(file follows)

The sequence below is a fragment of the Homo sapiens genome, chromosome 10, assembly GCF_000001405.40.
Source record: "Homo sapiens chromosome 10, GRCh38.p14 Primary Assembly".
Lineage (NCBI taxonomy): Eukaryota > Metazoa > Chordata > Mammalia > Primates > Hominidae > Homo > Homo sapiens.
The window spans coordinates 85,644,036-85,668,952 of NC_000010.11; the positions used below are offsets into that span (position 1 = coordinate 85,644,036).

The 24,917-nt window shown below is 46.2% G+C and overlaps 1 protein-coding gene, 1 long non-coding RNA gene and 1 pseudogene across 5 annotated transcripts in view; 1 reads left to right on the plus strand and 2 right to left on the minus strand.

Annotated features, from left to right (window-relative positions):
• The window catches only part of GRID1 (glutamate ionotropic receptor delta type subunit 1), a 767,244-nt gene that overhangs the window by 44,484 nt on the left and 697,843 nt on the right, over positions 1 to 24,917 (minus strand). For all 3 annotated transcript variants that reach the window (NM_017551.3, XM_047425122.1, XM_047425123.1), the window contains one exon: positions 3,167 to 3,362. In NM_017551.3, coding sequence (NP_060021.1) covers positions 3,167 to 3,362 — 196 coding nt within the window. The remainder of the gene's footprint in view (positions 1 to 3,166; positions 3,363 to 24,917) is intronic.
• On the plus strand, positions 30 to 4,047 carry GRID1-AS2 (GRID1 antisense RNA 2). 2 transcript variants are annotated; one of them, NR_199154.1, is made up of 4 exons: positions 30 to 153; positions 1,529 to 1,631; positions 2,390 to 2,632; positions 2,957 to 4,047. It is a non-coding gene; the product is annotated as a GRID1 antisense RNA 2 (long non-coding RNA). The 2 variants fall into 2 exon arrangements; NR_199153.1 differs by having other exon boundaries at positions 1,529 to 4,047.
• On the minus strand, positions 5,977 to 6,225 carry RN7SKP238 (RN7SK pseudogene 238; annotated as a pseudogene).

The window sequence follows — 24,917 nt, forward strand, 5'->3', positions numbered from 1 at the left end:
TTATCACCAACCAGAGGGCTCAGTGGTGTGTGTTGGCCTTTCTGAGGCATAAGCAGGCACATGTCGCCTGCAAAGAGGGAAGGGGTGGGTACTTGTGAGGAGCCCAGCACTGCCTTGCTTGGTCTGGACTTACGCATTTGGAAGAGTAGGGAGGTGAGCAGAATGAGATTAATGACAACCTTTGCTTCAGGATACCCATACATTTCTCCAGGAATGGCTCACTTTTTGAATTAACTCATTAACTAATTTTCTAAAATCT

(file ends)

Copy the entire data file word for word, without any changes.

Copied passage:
The sequence below is a fragment of the Homo sapiens genome, chromosome 10, assembly GCF_000001405.40.
Source record: "Homo sapiens chromosome 10, GRCh38.p14 Primary Assembly".
Lineage (NCBI taxonomy): Eukaryota > Metazoa > Chordata > Mammalia > Primates > Hominidae > Homo > Homo sapiens.
The window spans coordinates 85,644,036-85,668,952 of NC_000010.11; the positions used below are offsets into that span (position 1 = coordinate 85,644,036).

The 24,917-nt window shown below is 46.2% G+C and overlaps 1 protein-coding gene, 1 long non-coding RNA gene and 1 pseudogene across 5 annotated transcripts in view; 1 reads left to right on the plus strand and 2 right to left on the minus strand.

Annotated features, from left to right (window-relative positions):
• The window catches only part of GRID1 (glutamate ionotropic receptor delta type subunit 1), a 767,244-nt gene that overhangs the window by 44,484 nt on the left and 697,843 nt on the right, over positions 1 to 24,917 (minus strand). For all 3 annotated transcript variants that reach the window (NM_017551.3, XM_047425122.1, XM_047425123.1), the window contains one exon: positions 3,167 to 3,362. In NM_017551.3, coding sequence (NP_060021.1) covers positions 3,167 to 3,362 — 196 coding nt within the window. The remainder of the gene's footprint in view (positions 1 to 3,166; positions 3,363 to 24,917) is intronic.
• On the plus strand, positions 30 to 4,047 carry GRID1-AS2 (GRID1 antisense RNA 2). 2 transcript variants are annotated; one of them, NR_199154.1, is made up of 4 exons: positions 30 to 153; positions 1,529 to 1,631; positions 2,390 to 2,632; positions 2,957 to 4,047. It is a non-coding gene; the product is annotated as a GRID1 antisense RNA 2 (long non-coding RNA). The 2 variants fall into 2 exon arrangements; NR_199153.1 differs by having other exon boundaries at positions 1,529 to 4,047.
• On the minus strand, positions 5,977 to 6,225 carry RN7SKP238 (RN7SK pseudogene 238; annotated as a pseudogene).

The window sequence follows — 24,917 nt, forward strand, 5'->3', positions numbered from 1 at the left end:
TTATCACCAACCAGAGGGCTCAGTGGTGTGTGTTGGCCTTTCTGAGGCATAAGCAGGCACATGTCGCCTGCAAAGAGGGAAGGGGTGGGTACTTGTGAGGAGCCCAGCACTGCCTTGCTTGGTCTGGACTTACGCATTTGGAAGAGTAGGGAGGTGAGCAGAATGAGATTAATGACAACCTTTGCTTCAGGATACCCATACATTTCTCCAGGAATGGCTCACTTTTTGAATTAACTCATTAACTAATTTTCTAAAATCT